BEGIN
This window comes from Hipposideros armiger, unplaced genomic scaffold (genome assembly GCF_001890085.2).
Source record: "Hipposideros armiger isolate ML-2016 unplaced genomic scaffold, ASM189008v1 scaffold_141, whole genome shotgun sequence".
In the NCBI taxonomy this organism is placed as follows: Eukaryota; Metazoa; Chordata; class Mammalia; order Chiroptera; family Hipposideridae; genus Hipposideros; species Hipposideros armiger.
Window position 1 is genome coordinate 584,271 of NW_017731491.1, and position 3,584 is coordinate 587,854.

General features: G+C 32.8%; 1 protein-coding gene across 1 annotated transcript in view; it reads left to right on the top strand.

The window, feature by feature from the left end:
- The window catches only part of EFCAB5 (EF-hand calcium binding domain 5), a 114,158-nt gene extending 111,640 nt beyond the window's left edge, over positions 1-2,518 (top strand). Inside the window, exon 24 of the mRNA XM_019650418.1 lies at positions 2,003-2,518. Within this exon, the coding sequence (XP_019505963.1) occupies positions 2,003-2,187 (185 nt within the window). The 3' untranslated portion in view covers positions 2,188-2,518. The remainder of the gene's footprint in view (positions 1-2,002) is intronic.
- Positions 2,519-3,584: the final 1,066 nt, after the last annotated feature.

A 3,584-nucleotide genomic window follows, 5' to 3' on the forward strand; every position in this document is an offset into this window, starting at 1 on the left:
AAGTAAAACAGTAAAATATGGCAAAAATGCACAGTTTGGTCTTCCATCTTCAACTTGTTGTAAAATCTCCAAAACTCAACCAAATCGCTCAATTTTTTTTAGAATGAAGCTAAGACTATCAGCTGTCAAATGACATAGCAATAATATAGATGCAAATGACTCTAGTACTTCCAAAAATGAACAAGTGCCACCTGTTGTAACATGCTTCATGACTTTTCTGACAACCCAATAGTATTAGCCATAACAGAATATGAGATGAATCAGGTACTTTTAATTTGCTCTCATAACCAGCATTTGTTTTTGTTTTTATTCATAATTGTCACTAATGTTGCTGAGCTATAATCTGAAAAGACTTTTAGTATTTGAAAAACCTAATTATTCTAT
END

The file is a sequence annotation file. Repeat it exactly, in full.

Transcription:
This window comes from Hipposideros armiger, unplaced genomic scaffold (genome assembly GCF_001890085.2).
Source record: "Hipposideros armiger isolate ML-2016 unplaced genomic scaffold, ASM189008v1 scaffold_141, whole genome shotgun sequence".
In the NCBI taxonomy this organism is placed as follows: Eukaryota; Metazoa; Chordata; class Mammalia; order Chiroptera; family Hipposideridae; genus Hipposideros; species Hipposideros armiger.
Window position 1 is genome coordinate 584,271 of NW_017731491.1, and position 3,584 is coordinate 587,854.

General features: G+C 32.8%; 1 protein-coding gene across 1 annotated transcript in view; it reads left to right on the top strand.

The window, feature by feature from the left end:
- The window catches only part of EFCAB5 (EF-hand calcium binding domain 5), a 114,158-nt gene extending 111,640 nt beyond the window's left edge, over positions 1-2,518 (top strand). Inside the window, exon 24 of the mRNA XM_019650418.1 lies at positions 2,003-2,518. Within this exon, the coding sequence (XP_019505963.1) occupies positions 2,003-2,187 (185 nt within the window). The 3' untranslated portion in view covers positions 2,188-2,518. The remainder of the gene's footprint in view (positions 1-2,002) is intronic.
- Positions 2,519-3,584: the final 1,066 nt, after the last annotated feature.

A 3,584-nucleotide genomic window follows, 5' to 3' on the forward strand; every position in this document is an offset into this window, starting at 1 on the left:
AAGTAAAACAGTAAAATATGGCAAAAATGCACAGTTTGGTCTTCCATCTTCAACTTGTTGTAAAATCTCCAAAACTCAACCAAATCGCTCAATTTTTTTTAGAATGAAGCTAAGACTATCAGCTGTCAAATGACATAGCAATAATATAGATGCAAATGACTCTAGTACTTCCAAAAATGAACAAGTGCCACCTGTTGTAACATGCTTCATGACTTTTCTGACAACCCAATAGTATTAGCCATAACAGAATATGAGATGAATCAGGTACTTTTAATTTGCTCTCATAACCAGCATTTGTTTTTGTTTTTATTCATAATTGTCACTAATGTTGCTGAGCTATAATCTGAAAAGACTTTTAGTATTTGAAAAACCTAATTATTCTAT